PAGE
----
Age of the patients in RA group was 53 (16-95) years and age of the control group was 57.5 (28-81) years. The difference was not statistically significant (p=0.71). There were 17 men and 64 women in RA group and 27 men and 53 women in control group. The difference was not significant (p=0.07). Similarly, WBC (p=0.07), Hb (p=0.13) and PLT (p=0.83) values were not statistically different between study and control groups.
Table 1 shows general characteristics and laboratory data of the RA and control groups.
Median RDW of the RA group was 13.8 (12-18) and median RDW of the control group was 13.7 (10.2-15.2). The difference was statistically significant (p=0.04). Median MPV of the RA group was 8 (5.2-14.2) and median MPV of the control group was 8.9 (6.9-16.4). The difference was statistically significant (p<0.001).


In present retrospective study, we showed that the patients with RA have significantly lower MPV and higher RDW values compared to age-sex matched healthy subjects.
We shall discuss the reasons of elevated MPV in RA patients here. MPV is the marker of platelet activation. Activated platelets become enlarge in size. Kısacık et al reported that MPV was significantly decreased in RA patients compared to controls [10]. Similarly, Aktas et al reported significantly decreased MPV values in patients with nasal polyps, another inflammatory condition, compared to healthy population [18]. Boilard et al reported the important role of platelets in the course of inflammatory arthritis [19]. Literature is full of data about the relation between MPV and inflammatory conditions [4,5,20,21]. Therefore, the decrease of MPV in RA is not surprising.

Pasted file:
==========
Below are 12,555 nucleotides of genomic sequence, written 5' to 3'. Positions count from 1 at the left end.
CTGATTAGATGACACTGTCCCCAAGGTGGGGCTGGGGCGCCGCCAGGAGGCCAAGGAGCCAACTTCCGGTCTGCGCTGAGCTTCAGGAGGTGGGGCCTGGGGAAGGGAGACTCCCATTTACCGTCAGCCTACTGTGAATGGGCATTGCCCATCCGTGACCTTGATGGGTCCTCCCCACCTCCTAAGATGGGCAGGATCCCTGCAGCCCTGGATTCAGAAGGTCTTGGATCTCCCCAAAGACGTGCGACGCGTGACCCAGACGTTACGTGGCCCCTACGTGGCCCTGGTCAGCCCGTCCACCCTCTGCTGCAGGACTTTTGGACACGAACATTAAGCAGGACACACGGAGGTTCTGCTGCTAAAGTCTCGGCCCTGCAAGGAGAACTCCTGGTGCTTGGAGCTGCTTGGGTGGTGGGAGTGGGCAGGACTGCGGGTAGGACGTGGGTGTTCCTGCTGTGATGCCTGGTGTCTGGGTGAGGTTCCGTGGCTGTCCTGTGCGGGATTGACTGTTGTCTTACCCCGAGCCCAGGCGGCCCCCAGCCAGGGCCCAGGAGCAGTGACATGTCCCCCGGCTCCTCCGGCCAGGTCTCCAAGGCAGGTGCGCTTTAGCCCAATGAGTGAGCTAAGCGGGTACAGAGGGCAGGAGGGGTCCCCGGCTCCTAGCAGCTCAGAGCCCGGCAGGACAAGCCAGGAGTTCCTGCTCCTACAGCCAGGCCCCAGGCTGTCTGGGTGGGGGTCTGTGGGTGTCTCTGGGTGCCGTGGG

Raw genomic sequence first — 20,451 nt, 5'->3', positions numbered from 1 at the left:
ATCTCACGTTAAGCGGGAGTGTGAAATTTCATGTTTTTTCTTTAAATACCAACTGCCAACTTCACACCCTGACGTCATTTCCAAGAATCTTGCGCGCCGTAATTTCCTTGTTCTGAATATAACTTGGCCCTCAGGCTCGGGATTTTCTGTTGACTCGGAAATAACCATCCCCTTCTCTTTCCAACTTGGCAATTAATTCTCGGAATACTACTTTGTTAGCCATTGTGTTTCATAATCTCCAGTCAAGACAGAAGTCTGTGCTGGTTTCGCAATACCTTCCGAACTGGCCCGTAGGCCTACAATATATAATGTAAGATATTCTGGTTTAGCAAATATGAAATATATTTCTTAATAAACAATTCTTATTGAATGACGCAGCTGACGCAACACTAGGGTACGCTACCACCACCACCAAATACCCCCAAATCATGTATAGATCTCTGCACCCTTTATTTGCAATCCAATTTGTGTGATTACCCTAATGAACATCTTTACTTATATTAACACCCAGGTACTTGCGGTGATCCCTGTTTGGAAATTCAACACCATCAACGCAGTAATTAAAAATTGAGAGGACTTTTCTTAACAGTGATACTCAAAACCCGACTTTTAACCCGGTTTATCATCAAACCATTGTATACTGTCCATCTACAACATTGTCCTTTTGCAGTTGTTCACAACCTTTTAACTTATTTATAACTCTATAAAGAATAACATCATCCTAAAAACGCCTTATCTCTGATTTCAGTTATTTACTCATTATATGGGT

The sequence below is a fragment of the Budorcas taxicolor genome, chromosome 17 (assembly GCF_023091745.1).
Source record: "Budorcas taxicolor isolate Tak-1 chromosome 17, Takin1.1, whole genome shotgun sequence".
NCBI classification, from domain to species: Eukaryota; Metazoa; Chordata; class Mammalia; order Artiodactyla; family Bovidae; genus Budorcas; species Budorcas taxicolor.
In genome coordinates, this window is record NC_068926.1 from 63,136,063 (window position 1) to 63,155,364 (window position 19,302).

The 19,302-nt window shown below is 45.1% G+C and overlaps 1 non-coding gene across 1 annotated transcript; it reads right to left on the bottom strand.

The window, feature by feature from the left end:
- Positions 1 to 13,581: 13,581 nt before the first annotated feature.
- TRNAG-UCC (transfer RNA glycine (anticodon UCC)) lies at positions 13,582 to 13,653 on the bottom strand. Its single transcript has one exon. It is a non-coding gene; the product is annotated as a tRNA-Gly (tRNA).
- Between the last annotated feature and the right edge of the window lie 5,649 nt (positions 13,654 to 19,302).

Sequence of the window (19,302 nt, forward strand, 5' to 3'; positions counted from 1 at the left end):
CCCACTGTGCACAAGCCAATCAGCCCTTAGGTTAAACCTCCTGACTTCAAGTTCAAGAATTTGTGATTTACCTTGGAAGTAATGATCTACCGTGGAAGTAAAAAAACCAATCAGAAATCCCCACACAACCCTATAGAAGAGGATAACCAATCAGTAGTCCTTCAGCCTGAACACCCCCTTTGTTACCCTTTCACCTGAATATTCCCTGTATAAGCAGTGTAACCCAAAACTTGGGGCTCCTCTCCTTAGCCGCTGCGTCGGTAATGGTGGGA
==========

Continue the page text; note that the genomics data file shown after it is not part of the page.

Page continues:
What are the possible mechanisms of MPV reduction in RA? First of all, activated platelets in response to the inflammatory processes are tend to be in larger size. After their utilization and involvement in inflammatory processes, remaining smaller, inactive platelets may cause a reduction in MPV. Secondly, inflammatory cytokines in blood flow may interact with the megakariopoesis in bone marrow and cause production of smaller platelets which results a decrease in MPV. Red cell distribution width is a marker of erythrocyte indices in routine hemogram test and indicates anisocytosis of the red cells. Elevation in RDW has been reported in various inflammatory conditions in literature [8,22]. The data about the association between RDW and inflammation in literature is conflicting. Authors reported an association between inflammation and RDW increase [23-25] while others not [26].
One of these conflicting reports in literature, the study by Vaya et al, which showed elevated RDW levels in patients with systemic lupus erythematosus compared to control subjects [27]. Unfortunately, Hb levels of patients with SLE were significantly lower than that of the controls in their study. Iron deficiency, the most common cause of anaemia may induce RDW elevation.
On the other hand, Hb levels were not different between study and control groups in our report and similar to literature, we found increased RDW in RA patients compared to healthy subjects. Inflammatory burden of RA may interfere with erythropoiesis and cause production of erythrocytes in different sizes. Two major limitations of present study are retrospective design and relatively small study cohort.


In conclusion, we think that, MPV reduction and RDW elevation is associated with RA. However, prospective studies with larger population are needed to reveal the relationship between the disease activity and MPV and RDW.

Tables at a glance

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Table 1